Tips for talking about carbon pricing (Videos!)
As actress and activist Nikki Reed learned during the second season of YEARS OF LIVING DANGEROUSLY, there’s a growing number of people who are working to solve climate change by pushing for a price on carbon. Carbon pricing is an economic tool that encourages polluters to switch to clean energy, by making the cost of polluting high. It’s an elegant solution that’s been supported by people on both the right and the left of the political spectrum.
The problem is that not enough people are talking about it—yet.
Carbon pricing can seem like a difficult topic to talk about. Maybe that’s because it feels abstract, dry, or boring. Maybe talking about climate change can see too depressing or overwhelming. But it doesn’t have to be that way, considering that climate change touches us all.
In the following videos, campaigners Tom Erb and Camila Thorndike offer some useful examples of how you can start a conversation about carbon pricing with different types of people: your friends, your college president and your elected representatives in government.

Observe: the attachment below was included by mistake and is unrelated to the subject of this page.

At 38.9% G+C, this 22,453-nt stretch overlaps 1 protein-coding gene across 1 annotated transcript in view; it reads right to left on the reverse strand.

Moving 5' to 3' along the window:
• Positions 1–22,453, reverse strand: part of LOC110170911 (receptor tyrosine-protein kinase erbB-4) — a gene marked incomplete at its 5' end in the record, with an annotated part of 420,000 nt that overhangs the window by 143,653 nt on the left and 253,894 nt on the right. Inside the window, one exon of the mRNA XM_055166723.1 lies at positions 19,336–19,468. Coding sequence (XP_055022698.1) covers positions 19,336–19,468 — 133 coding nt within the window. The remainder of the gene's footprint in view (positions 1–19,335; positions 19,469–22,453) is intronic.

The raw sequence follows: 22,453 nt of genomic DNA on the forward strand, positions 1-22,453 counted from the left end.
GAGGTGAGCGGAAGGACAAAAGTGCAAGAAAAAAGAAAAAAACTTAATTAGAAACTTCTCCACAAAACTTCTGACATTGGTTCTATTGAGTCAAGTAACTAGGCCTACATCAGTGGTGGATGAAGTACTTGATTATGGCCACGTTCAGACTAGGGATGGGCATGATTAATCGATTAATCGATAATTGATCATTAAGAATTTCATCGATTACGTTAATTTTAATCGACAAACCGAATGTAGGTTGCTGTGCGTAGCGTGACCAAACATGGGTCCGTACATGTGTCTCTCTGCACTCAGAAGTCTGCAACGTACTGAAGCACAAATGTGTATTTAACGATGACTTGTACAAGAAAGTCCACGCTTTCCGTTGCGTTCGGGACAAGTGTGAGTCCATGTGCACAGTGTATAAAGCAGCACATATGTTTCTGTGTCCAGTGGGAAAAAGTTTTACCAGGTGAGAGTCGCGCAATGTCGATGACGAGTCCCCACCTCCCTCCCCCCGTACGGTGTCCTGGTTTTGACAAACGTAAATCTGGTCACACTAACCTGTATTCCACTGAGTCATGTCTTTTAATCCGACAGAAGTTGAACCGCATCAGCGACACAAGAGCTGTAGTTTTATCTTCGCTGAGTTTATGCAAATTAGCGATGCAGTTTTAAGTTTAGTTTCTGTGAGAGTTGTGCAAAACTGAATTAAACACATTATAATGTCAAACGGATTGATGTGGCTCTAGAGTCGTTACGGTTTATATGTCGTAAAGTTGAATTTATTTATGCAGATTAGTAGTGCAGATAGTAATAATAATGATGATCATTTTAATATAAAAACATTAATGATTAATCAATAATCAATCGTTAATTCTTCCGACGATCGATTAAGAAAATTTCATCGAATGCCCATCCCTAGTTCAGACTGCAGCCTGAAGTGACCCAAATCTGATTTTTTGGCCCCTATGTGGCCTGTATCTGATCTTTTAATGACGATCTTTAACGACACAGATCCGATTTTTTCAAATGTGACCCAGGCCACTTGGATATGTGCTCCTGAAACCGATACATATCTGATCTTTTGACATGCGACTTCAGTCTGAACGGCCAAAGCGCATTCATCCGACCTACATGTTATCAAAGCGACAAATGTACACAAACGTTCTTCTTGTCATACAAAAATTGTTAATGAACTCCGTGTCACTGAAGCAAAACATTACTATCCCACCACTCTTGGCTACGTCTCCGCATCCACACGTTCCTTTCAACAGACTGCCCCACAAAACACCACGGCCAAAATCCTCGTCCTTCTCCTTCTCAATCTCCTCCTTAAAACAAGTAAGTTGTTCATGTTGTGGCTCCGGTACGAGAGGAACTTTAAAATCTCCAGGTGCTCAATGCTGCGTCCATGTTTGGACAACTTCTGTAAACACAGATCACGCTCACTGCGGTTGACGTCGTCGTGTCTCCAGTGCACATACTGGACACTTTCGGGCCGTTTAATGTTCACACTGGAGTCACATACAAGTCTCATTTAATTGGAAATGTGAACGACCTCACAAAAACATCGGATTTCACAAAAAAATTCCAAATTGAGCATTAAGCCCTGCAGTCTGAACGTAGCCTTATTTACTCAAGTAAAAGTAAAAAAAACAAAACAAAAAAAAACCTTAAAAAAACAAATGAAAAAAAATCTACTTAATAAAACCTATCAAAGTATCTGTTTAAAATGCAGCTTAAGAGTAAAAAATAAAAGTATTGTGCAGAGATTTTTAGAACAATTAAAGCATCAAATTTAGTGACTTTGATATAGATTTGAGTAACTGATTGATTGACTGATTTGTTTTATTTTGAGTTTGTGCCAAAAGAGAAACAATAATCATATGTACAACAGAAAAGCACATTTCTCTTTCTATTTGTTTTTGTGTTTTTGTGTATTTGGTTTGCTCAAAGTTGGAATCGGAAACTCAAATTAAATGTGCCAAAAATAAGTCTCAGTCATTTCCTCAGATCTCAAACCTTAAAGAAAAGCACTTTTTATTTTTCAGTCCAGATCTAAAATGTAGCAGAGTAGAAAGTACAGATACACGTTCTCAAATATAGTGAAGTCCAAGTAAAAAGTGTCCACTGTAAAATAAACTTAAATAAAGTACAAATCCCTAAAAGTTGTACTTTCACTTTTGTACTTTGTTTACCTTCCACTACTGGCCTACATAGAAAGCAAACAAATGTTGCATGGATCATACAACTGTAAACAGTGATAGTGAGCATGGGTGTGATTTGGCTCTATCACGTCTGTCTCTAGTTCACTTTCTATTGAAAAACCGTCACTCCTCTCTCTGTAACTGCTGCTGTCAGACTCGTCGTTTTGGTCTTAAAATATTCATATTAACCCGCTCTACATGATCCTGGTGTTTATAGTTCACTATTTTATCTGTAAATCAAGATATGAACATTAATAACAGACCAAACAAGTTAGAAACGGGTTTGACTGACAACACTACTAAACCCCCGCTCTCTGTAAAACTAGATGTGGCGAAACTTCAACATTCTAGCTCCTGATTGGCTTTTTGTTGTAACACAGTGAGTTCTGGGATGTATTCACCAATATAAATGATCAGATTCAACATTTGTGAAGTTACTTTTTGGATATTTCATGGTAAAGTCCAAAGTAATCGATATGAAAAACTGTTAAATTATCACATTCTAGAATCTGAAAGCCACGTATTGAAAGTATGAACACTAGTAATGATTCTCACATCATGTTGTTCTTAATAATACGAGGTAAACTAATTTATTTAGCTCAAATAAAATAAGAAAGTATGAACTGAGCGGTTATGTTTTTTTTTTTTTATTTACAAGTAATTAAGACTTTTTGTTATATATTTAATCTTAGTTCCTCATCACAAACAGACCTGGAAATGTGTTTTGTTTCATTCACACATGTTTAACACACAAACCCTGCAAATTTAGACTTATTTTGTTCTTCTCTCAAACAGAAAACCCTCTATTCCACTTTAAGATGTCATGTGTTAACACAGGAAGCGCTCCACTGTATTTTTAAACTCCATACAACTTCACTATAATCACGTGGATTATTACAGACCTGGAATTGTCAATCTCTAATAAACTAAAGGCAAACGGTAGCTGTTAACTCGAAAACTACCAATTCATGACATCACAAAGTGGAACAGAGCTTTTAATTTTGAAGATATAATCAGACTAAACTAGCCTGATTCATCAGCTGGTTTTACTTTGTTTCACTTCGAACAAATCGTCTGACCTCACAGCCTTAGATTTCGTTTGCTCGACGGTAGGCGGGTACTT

One of the goals of the #PutAPriceOnIt campaign, created by Our Climate and YEARS OF LIVING DANGEROUSLY, is to gain support for carbon pricing from colleges and universities. So far, presidents at over 30 schools around the U.S. have endorsed carbon pricing policy thanks in part to conversations with student campaigners. In the next video, Tom shows how to do it successfully.
Now, if we really want there to be a price on carbon, we need to let your representatives in government know. Writing letters and calling your state and federal officials is a good start, but the best way to get the message across is by meeting face-to-face. In this video, Tom and Camila have scheduled appointments at the Oregon Statehouse, but you can also use these tips if you have the opportunity to speak with elected officials at a town hall or as part of a listening tour.
“I hope you see how easy and fun it is to talk with your elected leaders,” says Camila. “The fossil fuel industry is in their offices every day–if we don’t show up for what matters to us, how will anything change?”